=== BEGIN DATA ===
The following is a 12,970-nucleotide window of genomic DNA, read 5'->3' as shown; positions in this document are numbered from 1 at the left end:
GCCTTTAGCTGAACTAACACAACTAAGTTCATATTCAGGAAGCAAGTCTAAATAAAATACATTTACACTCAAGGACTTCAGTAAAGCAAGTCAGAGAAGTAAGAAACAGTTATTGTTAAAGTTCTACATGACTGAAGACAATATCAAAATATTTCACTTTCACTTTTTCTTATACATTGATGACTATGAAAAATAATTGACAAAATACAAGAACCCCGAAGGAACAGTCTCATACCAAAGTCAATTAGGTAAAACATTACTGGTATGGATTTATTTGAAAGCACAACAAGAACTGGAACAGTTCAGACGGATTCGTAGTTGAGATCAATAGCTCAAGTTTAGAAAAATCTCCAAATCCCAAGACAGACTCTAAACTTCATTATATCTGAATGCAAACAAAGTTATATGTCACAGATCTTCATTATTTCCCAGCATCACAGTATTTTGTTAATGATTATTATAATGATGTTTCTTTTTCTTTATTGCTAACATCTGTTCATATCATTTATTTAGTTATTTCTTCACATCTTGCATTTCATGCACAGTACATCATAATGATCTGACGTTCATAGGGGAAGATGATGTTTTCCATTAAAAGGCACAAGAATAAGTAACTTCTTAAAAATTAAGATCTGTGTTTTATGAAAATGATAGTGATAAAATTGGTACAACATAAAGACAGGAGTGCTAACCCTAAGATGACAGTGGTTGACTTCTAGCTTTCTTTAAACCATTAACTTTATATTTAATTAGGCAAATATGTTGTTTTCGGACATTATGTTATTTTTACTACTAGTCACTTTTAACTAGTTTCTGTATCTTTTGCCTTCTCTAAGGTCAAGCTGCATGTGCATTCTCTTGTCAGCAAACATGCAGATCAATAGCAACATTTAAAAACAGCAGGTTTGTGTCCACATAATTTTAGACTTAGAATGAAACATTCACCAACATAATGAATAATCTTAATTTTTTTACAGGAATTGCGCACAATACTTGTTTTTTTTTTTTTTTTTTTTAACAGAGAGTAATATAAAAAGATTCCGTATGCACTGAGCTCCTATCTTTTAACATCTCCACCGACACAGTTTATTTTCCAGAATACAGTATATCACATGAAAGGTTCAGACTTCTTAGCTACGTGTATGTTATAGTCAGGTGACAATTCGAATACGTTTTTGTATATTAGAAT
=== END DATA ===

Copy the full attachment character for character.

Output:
The following is a 12,970-nucleotide window of genomic DNA, read 5'->3' as shown; positions in this document are numbered from 1 at the left end:
GCCTTTAGCTGAACTAACACAACTAAGTTCATATTCAGGAAGCAAGTCTAAATAAAATACATTTACACTCAAGGACTTCAGTAAAGCAAGTCAGAGAAGTAAGAAACAGTTATTGTTAAAGTTCTACATGACTGAAGACAATATCAAAATATTTCACTTTCACTTTTTCTTATACATTGATGACTATGAAAAATAATTGACAAAATACAAGAACCCCGAAGGAACAGTCTCATACCAAAGTCAATTAGGTAAAACATTACTGGTATGGATTTATTTGAAAGCACAACAAGAACTGGAACAGTTCAGACGGATTCGTAGTTGAGATCAATAGCTCAAGTTTAGAAAAATCTCCAAATCCCAAGACAGACTCTAAACTTCATTATATCTGAATGCAAACAAAGTTATATGTCACAGATCTTCATTATTTCCCAGCATCACAGTATTTTGTTAATGATTATTATAATGATGTTTCTTTTTCTTTATTGCTAACATCTGTTCATATCATTTATTTAGTTATTTCTTCACATCTTGCATTTCATGCACAGTACATCATAATGATCTGACGTTCATAGGGGAAGATGATGTTTTCCATTAAAAGGCACAAGAATAAGTAACTTCTTAAAAATTAAGATCTGTGTTTTATGAAAATGATAGTGATAAAATTGGTACAACATAAAGACAGGAGTGCTAACCCTAAGATGACAGTGGTTGACTTCTAGCTTTCTTTAAACCATTAACTTTATATTTAATTAGGCAAATATGTTGTTTTCGGACATTATGTTATTTTTACTACTAGTCACTTTTAACTAGTTTCTGTATCTTTTGCCTTCTCTAAGGTCAAGCTGCATGTGCATTCTCTTGTCAGCAAACATGCAGATCAATAGCAACATTTAAAAACAGCAGGTTTGTGTCCACATAATTTTAGACTTAGAATGAAACATTCACCAACATAATGAATAATCTTAATTTTTTTACAGGAATTGCGCACAATACTTGTTTTTTTTTTTTTTTTTTTTAACAGAGAGTAATATAAAAAGATTCCGTATGCACTGAGCTCCTATCTTTTAACATCTCCACCGACACAGTTTATTTTCCAGAATACAGTATATCACATGAAAGGTTCAGACTTCTTAGCTACGTGTATGTTATAGTCAGGTGACAATTCGAATACGTTTTTGTATATTAGAAT